Thursday, June 15, 2017

Let's talk about forensic science: week one

Your friendly blog post writer was fortunate enough to attend the National Forensic College last week at Cardozo Law school in New York. The college provided a six day intense focus on forensic science issues ranging from DNA to digital evidence. So the Thursday spot on the blog will be used to share a few of the very helpful tips that were passed on during this program.

We start with a topic that has been mentioned before, but deserves greater discussion - the PCAST report. As we discussed back in October, the PCAST report was prepared by leading scientists and engineers for the purpose of answering questions created by the 2009 National Resource Counsel report on strengthening forensic science in the United States. As we know now, this administration is not interested in answering those questions or strengthening forensic science.



Everyone should at least read the executive summary of the report. It is 20 pages and does a great job summarizing their findings. For example do you have a case where a bitemark is used as evidence? PCAST is not impressed: "Bitemark analysis is a subjective method. Current protocols do not provide well-defined standards concerning the identification of features or the degree of similarity that must be identified to support a reliable conclusion that the mark could have or could not have been created by the dentition in question."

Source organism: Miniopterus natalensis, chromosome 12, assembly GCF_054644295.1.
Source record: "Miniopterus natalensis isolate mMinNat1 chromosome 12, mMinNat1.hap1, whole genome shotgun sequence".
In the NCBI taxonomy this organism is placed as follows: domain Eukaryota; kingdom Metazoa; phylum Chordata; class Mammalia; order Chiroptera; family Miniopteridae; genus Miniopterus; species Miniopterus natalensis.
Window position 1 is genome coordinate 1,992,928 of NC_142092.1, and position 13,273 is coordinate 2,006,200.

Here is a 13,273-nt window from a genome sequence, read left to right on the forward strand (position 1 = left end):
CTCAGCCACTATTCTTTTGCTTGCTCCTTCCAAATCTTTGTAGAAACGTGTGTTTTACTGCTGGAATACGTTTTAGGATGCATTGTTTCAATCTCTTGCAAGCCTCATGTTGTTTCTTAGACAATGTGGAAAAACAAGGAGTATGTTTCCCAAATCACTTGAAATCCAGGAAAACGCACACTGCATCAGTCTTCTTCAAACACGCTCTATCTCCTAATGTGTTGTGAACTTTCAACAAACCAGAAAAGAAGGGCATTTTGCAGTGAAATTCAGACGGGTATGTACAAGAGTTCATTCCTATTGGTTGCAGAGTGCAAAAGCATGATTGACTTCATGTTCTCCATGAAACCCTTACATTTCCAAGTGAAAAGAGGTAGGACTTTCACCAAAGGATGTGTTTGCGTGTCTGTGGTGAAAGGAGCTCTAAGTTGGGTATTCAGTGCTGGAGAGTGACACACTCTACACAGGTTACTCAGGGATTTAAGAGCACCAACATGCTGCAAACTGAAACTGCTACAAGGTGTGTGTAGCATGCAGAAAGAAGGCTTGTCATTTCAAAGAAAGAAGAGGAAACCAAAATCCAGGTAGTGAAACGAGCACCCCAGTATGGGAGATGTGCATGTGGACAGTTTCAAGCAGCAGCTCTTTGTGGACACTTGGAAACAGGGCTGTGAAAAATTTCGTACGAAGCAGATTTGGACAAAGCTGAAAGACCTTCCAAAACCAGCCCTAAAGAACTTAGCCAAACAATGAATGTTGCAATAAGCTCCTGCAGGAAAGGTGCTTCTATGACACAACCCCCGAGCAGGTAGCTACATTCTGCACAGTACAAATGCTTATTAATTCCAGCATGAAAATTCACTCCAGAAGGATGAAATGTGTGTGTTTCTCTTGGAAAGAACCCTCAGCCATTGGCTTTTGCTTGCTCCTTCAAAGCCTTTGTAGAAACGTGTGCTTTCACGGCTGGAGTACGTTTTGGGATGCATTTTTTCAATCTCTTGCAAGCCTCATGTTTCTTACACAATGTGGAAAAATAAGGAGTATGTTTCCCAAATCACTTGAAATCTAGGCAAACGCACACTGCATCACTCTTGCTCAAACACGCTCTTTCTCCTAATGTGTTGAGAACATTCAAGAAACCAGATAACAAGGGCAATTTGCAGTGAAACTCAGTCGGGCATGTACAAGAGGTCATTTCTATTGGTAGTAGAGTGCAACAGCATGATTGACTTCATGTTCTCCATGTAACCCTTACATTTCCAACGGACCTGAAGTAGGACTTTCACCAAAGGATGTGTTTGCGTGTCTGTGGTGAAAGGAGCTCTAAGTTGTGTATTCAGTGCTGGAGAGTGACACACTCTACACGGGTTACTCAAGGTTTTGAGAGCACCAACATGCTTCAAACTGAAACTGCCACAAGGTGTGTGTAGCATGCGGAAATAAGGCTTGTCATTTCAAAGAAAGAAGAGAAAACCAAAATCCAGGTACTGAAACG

This week starts with an easy but important concept from those early pages - the difference between foundational validity and validity as applied. Foundational validity establishes that the scientific method used is repeatable, reproducible, and accurate. That means that a person performing the test can perform the test the same way multiple times and get the same result. It also means that a different person can do the same test the same way and get the same result. Finally, it means that result is accurate. If all three are met, then a certain method can, in principle, be reliable. This corresponds with the legal requirement in Rule 702(c) of using "reliable principles and methods."

Validity as applied means that the method has been reliably performed in practice. This means that a foundationally valid method can still be inadmissible if the person performing the test does not properly implement an otherwise reliable method. This corresponds with Rule 702(d) while requires an expert to "reliably apply the principles and methods to the facts of the case."

Keep these concepts in mind as we discuss some tips from specific areas of forensic science in the next few weeks.

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